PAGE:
Wireless Backup Camera

I stuck an empire logo on my suburban and jokingly named it the stormtrooper.  It has the right color scheme, and I hoped the name would mean it couldn’t hit anything.  That didn’t work, and it backed into a neighbor’s car.  Nothing serious, but a backup camera would have been useful.  Here is one now!

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Finding a spot on the suburban that would let me see well, but not get broken off the first time I loaded up lumber was a little tricky.  This spot doesn’t give the best view but should be out of the way.

The unit I got was wireless.  I just needed power for the in-cab unit, and to tie into the reverse lights for the camera assembly.  I pulled the tail light off and found a lot of wires.  The green is positive for the backup light, the black wires are all common grounds, and that brown wire looks a lot like a black wire if you are too excited and cut before you should.  I used heat shrink solder connectors.  They self seal and make a nice slim connection.  I added tape to each as an extra layer of protection.

I snaked my own wire down into the bumper area before the kit arrived and it turns out they gave you 10 miles of wire to deal with.  I wrapped up the transmitter and extra wires with a lot of zip ties and stuck it in the cleanest secure spot I could find.

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I don’t know how long it will take for water to get into these electronics and ruin the whole setup, but considering the vehicle is 17 years old, a lot of other things will break down first.


Back in the cab you just need to plug the screen in to 12V power.  It will come on when you go into reverse.  Hey presto, it works!

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Now I need to find a spot to stick it and hide the 12 miles of power cable.  The kit came with a suction cup bracket that was supposed to go on your dash.  Mine is so high that anything on it would obstruct vision.  Instead I printed a wedge shape to go between this blank spot next to the environmental controls.  It angles the screen towards the driver by 10 degrees.

3M’s VHB tape will make anything attach to just about anything else.  It is expensive, but good stuff.  A layer on either side of my PETG (should survive the high heat of Florida’s summer) wedge fixed the screen in place.

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I was able to stuff most of the extra cables in a pull out ash tray below the screen.  Everything looks tidy if decidedly out of place.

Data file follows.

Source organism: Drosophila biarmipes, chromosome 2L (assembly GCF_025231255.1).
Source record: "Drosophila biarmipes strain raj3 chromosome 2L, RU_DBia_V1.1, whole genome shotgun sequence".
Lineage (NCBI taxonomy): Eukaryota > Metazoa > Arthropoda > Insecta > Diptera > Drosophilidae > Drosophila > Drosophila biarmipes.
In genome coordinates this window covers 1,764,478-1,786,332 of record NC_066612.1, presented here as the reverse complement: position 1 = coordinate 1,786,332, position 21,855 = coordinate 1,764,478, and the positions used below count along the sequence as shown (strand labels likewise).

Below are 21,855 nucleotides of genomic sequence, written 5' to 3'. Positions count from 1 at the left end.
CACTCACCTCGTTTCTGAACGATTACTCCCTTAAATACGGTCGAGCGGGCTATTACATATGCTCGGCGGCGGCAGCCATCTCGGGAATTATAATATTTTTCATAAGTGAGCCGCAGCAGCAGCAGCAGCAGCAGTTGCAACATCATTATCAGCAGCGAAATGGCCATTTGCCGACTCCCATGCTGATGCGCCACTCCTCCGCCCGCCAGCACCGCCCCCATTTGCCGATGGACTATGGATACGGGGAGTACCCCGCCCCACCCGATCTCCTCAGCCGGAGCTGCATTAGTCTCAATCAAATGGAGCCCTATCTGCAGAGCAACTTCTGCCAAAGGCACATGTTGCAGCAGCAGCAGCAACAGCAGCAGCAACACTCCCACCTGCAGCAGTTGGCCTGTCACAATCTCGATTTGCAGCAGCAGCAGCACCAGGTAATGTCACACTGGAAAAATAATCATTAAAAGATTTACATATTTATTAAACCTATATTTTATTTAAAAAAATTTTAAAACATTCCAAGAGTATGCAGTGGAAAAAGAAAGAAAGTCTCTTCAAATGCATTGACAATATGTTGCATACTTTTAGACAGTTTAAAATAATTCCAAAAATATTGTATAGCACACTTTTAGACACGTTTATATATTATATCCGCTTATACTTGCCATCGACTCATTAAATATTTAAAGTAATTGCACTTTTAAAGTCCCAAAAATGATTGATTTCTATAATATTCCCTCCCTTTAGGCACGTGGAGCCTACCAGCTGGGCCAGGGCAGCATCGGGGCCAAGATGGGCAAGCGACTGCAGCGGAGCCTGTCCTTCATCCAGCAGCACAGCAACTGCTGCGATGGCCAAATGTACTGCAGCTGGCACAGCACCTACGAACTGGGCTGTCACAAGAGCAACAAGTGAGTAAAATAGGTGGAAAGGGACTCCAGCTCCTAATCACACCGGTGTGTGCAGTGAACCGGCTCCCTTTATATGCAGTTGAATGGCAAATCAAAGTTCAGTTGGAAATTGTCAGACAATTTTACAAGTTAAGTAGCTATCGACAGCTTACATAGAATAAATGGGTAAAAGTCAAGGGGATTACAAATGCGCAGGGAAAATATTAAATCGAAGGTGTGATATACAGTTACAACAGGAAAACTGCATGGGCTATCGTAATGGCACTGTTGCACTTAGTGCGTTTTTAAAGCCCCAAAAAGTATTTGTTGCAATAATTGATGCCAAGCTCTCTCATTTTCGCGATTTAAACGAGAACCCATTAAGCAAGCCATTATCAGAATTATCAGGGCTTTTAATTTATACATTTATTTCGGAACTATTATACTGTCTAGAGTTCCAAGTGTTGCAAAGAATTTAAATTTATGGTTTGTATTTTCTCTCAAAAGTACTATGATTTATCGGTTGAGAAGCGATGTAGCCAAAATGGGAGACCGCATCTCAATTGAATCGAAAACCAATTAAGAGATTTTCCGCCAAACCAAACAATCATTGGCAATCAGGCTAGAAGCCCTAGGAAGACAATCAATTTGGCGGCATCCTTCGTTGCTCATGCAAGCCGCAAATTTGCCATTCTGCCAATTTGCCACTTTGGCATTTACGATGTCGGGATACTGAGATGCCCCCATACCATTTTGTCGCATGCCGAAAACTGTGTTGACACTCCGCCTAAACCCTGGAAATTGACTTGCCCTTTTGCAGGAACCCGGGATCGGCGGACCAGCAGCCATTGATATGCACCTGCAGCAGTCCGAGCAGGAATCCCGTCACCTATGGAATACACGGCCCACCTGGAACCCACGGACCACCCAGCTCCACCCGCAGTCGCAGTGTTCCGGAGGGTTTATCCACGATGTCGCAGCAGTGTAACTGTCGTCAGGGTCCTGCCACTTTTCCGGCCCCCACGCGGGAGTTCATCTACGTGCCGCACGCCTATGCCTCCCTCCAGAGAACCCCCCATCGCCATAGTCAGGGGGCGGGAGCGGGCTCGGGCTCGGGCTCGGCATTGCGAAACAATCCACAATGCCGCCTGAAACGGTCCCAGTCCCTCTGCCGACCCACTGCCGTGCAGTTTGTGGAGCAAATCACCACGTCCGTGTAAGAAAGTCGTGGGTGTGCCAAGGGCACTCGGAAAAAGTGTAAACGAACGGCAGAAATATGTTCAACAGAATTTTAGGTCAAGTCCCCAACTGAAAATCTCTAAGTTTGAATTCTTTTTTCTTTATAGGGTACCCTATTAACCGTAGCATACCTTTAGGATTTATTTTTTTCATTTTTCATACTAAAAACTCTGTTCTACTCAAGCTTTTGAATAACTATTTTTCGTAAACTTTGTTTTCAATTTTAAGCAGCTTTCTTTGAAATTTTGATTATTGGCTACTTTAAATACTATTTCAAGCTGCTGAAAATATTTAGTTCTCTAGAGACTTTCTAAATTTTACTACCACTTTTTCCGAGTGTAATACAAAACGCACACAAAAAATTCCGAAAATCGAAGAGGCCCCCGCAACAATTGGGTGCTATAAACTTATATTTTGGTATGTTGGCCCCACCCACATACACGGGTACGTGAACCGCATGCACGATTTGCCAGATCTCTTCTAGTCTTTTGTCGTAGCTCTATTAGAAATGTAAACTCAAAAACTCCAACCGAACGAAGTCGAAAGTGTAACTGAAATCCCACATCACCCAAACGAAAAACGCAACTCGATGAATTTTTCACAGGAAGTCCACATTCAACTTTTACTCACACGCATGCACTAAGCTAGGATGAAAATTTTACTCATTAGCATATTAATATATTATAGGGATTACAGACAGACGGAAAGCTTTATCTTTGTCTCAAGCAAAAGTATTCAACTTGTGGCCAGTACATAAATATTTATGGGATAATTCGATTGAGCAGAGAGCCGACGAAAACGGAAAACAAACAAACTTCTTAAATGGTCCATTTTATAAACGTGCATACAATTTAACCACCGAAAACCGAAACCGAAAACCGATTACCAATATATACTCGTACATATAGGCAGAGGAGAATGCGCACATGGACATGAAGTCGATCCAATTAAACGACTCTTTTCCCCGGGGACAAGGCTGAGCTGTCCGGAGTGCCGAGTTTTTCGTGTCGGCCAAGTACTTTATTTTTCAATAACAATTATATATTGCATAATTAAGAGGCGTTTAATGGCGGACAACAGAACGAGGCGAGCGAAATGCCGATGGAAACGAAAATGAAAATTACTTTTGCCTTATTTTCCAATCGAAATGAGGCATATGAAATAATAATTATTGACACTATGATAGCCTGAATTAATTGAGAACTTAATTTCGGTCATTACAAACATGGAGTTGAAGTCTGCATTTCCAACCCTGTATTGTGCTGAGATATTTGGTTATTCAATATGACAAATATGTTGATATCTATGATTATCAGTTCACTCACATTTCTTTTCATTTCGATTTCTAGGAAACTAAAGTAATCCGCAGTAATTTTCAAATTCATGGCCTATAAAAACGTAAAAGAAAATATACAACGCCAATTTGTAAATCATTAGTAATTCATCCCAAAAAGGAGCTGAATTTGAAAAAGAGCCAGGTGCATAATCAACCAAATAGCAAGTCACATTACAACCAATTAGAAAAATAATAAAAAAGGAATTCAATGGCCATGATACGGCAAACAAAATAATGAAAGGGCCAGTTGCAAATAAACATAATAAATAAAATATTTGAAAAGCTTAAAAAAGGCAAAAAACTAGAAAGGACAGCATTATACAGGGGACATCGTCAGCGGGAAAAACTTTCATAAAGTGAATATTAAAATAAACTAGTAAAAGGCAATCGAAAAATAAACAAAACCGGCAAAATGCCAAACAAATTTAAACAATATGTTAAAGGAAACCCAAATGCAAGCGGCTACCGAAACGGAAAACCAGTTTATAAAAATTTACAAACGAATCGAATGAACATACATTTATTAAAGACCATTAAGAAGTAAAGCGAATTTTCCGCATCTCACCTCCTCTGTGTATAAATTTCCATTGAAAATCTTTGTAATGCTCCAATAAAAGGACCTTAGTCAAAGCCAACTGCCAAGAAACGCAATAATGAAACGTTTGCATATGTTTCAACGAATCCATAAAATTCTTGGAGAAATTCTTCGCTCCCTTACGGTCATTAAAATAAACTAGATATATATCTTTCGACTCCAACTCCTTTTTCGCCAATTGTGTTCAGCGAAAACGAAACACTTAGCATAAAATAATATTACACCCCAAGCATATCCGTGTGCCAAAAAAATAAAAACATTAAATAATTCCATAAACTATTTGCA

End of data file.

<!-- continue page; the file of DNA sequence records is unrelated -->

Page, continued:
June 2017 3D Prints

Lots of good prints this month.  I have got the new printer pretty well figured out and have ventured out into new materials and longer prints.  First up is a cool blade guard I made.  I picked up this nice boning knife for bbq goodness.  It is crazy sharp but came with no guard.  I printed a two piece guard with magnets set into the one half.  The two bits glue together.  It keeps the edge and my fingers safe and fits snuggly.

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Porch Cup Holder

I have some Adirondack chairs on the back porch.  They are reasonably comfortable, but have a distinct lack of cup holders.  I fashioned some a while back out of wood, but the sizing was all wrong.  These are perfect.  They hold coffee cups, large tumblers and small glasses alike.  The RTIC’s blue handle was printed back in September and is still alive after daily use.  Thingiverse Link


Thermocouple Kickstand

I got a cheap thermocouple reader for reasons beyond my obsession with measurements… I swear.  It works well, but didn’t come with a kickstand.  I am used to all my multimeters having some way to sit themselves upright.  This one clips together, then slides on snugly.  It doesn’t add too much bulk and stands steady.


PETG

I have a few high temperature projects, so it is time to venture beyond the safety of PLA.  It is a great material to print with, but loses strength quickly when things get hot.  Enter PETG.  It is higher temp and strength like ABS, but less toxic, and lower warping.  One of my firsts was the Franken-Cooler.  Not without issue, but largely a success.

Next I made a small clip to keep the USB cables in my car in order.  They always get pinched in the lid when I close my center console.  This will keep them in the pass through.  Simple but effective.  I needed the higher temp material because cars get hot in Florida.

I made some mods to the camera setup on my prusa.  Someone made a decent set of parts to attach a common webcam to the Y stage.  The only problem is their main bracket was a bit loose.  I started with PLA because that was all I had.  It sits up against the underside of the heated bed.  If I need higher bed temps the part could fail.  I designed a lighter tighter fitting version with speed holes to help cord wrangling.  The PETG part will not fail due to excessive bed heating.

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While I was at it I found a lens adapter that could replace the original webcam lens with a very wide angle one.

The new lens give a much better view of the print bed.  I can see the whole thing instead of just the middle third.

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Finally I can take time lapse videos that don’t look terrible.  Behold the birth of a baby groot.